8. 8.

    In 1990 the UK had made a bolder, more progressive proposal for a new debt restructuring approach, including, among other elements, a 67% PV debt reduction. These so-called ‘Trinidad terms’ were not withheld by the Paris Club at the time, but would serve as an inspiration for later rescheduling terms (Daseking and Powell 1999).

  9. 9.

    Again, this is not to say that these deals were of no benefit to the debtor countries in question. As highlighted before, avoiding (or postponing) formal default by short-term rescheduling may have eliminated important negative externalities.

  10. 10.

    A full list of Paris Club deals is available from http://www.clubdeparis.org.

  11. 11.

    Evidently, as Paris Club consolidation agreements were conditional on having an active IMF programme, so were the debt swaps conducted under such agreements (albeit only indirectly).

  12. 12.

    The cash flow effect of swaps could even be negative in some years, to the extent that the required (local currency) counterpart funds exceeded the debt service cancelled.

  13. 13.

    In more recent years there have been many other Brady-like commercial bond exchanges (see Das et al. 2012 for an overview).

  14. 14.

    From this point onwards, international debt relief got on two distinct tracks: one for HIPCs, which would be broadened and deepened in the subsequent years, and one for non-HIPCs, which would largely be a continuation of pre-1996 practices. We will focus our attention to the first track.

  15. 15.

    In April 1997 eligibility for the HIPC Initiative was broadened to countries with a PV debt-to-fiscal revenue ratio of 280% or more (Gautam 2003). For a critical review of the analytical and empirical underpinnings of the HIPC debt sustainability targets, see Hjertholm (2003).

  16. 16.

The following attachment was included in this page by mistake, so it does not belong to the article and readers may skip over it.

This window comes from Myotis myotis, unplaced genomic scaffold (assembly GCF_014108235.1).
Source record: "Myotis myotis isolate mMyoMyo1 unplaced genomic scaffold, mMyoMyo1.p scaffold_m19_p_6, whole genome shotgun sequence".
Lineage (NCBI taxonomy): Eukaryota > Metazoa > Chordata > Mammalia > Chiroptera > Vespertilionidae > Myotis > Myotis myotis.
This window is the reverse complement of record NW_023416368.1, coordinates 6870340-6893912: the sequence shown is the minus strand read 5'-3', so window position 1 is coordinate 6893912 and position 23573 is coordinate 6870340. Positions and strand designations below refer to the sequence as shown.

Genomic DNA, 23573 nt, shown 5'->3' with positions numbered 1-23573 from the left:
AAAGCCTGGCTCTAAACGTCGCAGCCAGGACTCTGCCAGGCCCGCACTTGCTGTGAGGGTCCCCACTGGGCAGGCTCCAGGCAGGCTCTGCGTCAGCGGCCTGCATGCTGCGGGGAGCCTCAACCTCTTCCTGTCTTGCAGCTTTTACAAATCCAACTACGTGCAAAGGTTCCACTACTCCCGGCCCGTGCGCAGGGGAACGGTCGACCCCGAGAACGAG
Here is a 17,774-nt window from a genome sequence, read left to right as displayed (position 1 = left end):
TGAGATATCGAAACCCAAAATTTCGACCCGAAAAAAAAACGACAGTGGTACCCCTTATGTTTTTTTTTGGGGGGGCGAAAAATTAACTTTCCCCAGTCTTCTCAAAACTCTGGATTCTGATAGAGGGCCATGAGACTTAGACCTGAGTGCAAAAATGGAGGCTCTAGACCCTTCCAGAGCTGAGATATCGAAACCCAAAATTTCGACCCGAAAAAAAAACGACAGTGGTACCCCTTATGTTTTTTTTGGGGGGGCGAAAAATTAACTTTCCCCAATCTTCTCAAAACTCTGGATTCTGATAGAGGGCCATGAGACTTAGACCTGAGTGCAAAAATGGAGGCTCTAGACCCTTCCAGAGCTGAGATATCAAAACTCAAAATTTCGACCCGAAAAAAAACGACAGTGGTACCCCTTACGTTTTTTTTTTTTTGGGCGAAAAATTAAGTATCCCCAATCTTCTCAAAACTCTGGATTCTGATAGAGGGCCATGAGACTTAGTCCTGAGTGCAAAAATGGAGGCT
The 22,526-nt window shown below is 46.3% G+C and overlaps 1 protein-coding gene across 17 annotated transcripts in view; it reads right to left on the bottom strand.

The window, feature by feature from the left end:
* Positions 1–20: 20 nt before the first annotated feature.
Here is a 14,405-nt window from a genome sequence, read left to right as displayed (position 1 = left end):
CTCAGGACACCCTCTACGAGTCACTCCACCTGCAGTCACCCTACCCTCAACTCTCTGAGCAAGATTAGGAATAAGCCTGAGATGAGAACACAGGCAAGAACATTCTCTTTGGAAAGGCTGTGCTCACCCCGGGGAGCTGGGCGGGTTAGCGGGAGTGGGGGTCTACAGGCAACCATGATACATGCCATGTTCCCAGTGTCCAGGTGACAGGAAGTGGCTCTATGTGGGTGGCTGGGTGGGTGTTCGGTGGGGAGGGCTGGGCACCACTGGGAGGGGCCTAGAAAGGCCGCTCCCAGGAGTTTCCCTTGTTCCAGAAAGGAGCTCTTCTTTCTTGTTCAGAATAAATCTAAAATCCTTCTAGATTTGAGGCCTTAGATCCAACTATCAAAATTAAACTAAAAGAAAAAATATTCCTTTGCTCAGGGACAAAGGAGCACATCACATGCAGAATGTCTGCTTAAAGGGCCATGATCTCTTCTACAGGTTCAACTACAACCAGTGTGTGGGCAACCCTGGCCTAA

Multilateral institutions have been partly reimbursed by their member (creditor) countries for the debt service forgone. Other financing of multilateral debt relief has come from proceeds of the revaluation of gold (IMF) and profits of lending to middle-income countries (World Bank) (Cosio-Pascal 2008).

  17. 17.

    In 2007 the Inter-American Development Bank settled on providing MDRI-like debt relief to the five Latin-American HIPCs. Also the EU decided to top up its HIPC commitments with extra debt relief on the European Development Fund’s Special Loans, but only for eligible least-developed countries.

  18. 18.

    There are few cases where the Evian approach principles have been applied explicitly (Cosio-Pascal 2008). In the large-scale Paris Club debt treatments of Iraq (2004) and Nigeria (2005), for example, political considerations seem to have played a much more prominent role.

  19. 19.

    Dijkstra herself uses the term ‘efficiency’ for what we indicate with ‘effectiveness at output level’. Because in the evaluation literature ‘efficiency’ generally refers to achieving certain goals with the lowest possible use of resources, we think it is somewhat of a misnomer in this context.

  20. 20.

    To our knowledge, there are no noteworthy comprehensive empirical studies dealing with pre-1990 debt relief. Both limited data availability and the fact that debt relief did not feature as a priority issue on the international agenda at that time could explain this.

  21. 21.

    The similarities between debt relief and GBS are recognised as such, explicitly, by the OECD (see Lister and Carter 2007) and, more implicitly, by the World Bank when it defines budget support as ‘[d]onor instruments… that support the implementation of a country’s medium-term poverty reduction strategy and consist of regular (annual) disbursements of untied resources to the budget’ (Koeberle and Stavreski 2006, p. 6). But, to our knowledge, debt relief-GBS parallels have not been explored in greater detail in the literature so far.

  22. 22.

    Similarly, it seems odd that NGOs have strongly advocated these sorts of debt relief, while at the same time many of them are reluctant to embrace the use of GBS.

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Cassimon, D., Essers, D. (2017). A Chameleon Called Debt Relief: Aid Modality Equivalence of Official Debt Relief to Poor Countries. In: Biekpe, N., Cassimon, D., Mullineux, A. (eds) Development Finance. Palgrave Macmillan, Cham. https://doi.org/10.1007/978-3-319-54166-2_6